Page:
BERLIN (AP) -- Germany's high court says authorities' surveillance of a far-left member of parliament is unconstitutional but is leaving open the possibility they could continue keeping tabs on other lawmakers considered extreme.
The Federal Constitutional Court said in a ruling Wednesday that the domestic intelligence agency must have strictly justified reasons to spy on a lawmaker.
It found no justification in the case of lawmaker Bodo Ramelow, a former member of the successor to the East German communist party who helped it join with left-wing members of the Social Democrats to form today's opposition Left party.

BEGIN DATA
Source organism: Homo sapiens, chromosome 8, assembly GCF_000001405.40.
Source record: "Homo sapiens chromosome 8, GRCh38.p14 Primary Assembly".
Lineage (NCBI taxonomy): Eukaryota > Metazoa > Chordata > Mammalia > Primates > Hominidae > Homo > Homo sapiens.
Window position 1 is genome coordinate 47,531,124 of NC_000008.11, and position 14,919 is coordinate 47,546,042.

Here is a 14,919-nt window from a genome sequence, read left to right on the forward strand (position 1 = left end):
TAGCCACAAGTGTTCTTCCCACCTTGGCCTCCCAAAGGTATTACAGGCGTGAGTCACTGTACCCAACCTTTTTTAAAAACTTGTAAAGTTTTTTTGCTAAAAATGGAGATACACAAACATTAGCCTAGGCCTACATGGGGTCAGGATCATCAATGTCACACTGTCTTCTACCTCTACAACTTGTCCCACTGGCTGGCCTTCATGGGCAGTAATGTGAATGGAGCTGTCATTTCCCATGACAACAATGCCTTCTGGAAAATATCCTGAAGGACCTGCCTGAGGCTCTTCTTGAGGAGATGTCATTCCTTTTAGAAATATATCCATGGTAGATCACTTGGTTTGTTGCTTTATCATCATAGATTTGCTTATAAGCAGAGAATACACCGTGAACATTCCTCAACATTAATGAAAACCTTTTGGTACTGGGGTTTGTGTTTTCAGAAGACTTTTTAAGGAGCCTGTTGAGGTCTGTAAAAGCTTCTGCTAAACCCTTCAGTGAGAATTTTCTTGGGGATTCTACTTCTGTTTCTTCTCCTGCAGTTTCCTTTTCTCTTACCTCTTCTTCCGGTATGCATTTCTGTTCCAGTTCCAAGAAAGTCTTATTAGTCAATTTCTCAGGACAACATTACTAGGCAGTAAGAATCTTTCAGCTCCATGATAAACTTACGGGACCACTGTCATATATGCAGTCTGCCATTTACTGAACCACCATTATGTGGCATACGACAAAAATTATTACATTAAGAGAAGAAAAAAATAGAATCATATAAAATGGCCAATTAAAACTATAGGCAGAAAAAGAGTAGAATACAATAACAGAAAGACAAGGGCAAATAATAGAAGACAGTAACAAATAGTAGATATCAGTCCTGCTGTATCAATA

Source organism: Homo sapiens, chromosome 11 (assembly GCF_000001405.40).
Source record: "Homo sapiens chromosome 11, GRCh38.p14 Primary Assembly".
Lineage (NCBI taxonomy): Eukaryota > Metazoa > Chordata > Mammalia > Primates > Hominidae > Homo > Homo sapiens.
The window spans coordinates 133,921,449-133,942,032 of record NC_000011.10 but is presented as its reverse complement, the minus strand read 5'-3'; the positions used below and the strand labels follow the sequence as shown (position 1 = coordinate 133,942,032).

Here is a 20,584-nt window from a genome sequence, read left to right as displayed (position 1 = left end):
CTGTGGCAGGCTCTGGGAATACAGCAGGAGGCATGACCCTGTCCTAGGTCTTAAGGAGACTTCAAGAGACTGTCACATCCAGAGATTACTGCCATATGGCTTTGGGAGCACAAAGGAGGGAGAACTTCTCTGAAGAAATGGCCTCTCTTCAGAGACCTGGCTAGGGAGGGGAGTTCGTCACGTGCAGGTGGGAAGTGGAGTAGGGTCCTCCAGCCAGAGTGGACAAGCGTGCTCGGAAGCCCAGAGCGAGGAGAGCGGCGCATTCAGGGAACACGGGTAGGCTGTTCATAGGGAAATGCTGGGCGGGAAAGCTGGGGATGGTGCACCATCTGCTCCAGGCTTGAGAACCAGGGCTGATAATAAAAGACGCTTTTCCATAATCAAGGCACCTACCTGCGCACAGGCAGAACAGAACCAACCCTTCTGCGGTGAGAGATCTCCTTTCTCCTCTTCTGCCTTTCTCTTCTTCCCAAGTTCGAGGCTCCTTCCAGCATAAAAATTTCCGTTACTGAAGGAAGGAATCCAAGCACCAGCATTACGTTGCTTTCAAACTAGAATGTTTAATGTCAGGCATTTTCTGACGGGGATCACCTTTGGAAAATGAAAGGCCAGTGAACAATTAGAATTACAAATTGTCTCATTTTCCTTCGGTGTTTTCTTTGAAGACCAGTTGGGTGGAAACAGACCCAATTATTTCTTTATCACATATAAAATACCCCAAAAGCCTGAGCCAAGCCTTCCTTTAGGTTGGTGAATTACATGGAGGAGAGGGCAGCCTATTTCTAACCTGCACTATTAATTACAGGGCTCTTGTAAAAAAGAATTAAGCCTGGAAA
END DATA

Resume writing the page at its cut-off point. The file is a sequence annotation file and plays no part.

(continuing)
Interior Ministry spokesman Hendrik Loerges says it's not clear how the ruling will affect observation of other lawmakers considered part of "extremist structures" but that it would reevaluate them based on the decision.
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